If it’s been more than 2 weeks since your final dose of a COVID vaccine, congratulations on reaching your “hug day”! It’s now safe to hug other fully-vaccinated people, and for older adults to hug their grandkids. CDC’s guidelines are relaxed for those who have been fully vaccinated, and are divided between what they can do in outdoor and indoor settings.


On May 13, and based on new research findings, the CDC does not require a mask
for any type of indoor gathering if you are fully vaccinated.

With indoor activities, what you should do depends on:

a) whether anyone there is unvaccinated and at a high risk of getting dangerously ill if they were to catch COVID-19, and also 
b) the size of the gathering. 

If the gathering is small and only one household includes people who haven’t been fully vaccinated - like kids, for example - protective measures (wearing a mask, staying more than 6 feet away, not sharing a meal) aren’t so necessary. But if anyone in any of the households is at risk, or if more than one household includes people who are not fully vaccinated (like kids), then protective measures are needed.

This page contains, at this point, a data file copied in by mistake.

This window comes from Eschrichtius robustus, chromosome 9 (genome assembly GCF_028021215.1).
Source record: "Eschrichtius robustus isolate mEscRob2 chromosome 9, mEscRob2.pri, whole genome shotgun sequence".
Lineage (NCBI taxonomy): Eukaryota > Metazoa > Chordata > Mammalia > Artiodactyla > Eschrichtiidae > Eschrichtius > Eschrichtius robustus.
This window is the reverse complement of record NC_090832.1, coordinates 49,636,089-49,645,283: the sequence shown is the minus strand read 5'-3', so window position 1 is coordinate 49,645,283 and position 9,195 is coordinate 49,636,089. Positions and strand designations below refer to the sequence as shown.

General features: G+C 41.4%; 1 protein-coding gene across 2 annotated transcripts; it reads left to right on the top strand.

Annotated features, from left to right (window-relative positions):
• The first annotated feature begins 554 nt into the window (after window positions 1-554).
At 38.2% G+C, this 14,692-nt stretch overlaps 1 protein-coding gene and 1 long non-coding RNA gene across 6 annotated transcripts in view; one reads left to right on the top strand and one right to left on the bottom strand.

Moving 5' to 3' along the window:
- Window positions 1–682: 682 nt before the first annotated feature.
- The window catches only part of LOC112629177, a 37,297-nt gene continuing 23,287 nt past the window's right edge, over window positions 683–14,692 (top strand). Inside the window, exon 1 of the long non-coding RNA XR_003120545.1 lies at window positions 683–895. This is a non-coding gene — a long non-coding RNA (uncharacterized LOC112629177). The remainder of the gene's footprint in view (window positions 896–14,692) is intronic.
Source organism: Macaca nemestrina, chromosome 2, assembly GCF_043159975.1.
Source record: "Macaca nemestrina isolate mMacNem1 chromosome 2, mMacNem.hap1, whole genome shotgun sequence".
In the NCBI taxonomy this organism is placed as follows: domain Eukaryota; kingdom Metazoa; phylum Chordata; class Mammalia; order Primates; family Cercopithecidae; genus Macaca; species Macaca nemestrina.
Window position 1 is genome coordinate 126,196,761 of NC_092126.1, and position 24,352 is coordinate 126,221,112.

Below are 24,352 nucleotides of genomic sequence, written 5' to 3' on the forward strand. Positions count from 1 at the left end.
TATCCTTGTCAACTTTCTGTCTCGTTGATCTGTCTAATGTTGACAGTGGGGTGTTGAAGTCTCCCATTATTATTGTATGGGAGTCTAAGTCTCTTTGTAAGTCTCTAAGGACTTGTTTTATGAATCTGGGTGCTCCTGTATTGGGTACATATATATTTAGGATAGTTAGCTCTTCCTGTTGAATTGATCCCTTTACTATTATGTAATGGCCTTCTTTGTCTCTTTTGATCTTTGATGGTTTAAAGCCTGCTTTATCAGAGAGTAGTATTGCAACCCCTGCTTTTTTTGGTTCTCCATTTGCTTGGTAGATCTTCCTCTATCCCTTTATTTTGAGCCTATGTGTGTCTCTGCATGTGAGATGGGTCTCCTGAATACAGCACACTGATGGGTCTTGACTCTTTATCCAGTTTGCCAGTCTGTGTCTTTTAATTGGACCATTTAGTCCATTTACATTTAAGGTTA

For how to apply the CDC guidelines in various scenarios, including kids’ play dates, see this KQED article.


Our events calendar is now online!

The list of free, public, health-related events in the South Bay that used to be included in PlaneTalk has moved online, as have the events themselves. 

We’ve created an expanded Community Events Calendar on our webpages at:

There are many more events on health and other topics of interest to seniors, their caregivers, and anyone interested in healthy aging on this calendar - and since they’re online, you don’t have to worry about travel time or parking!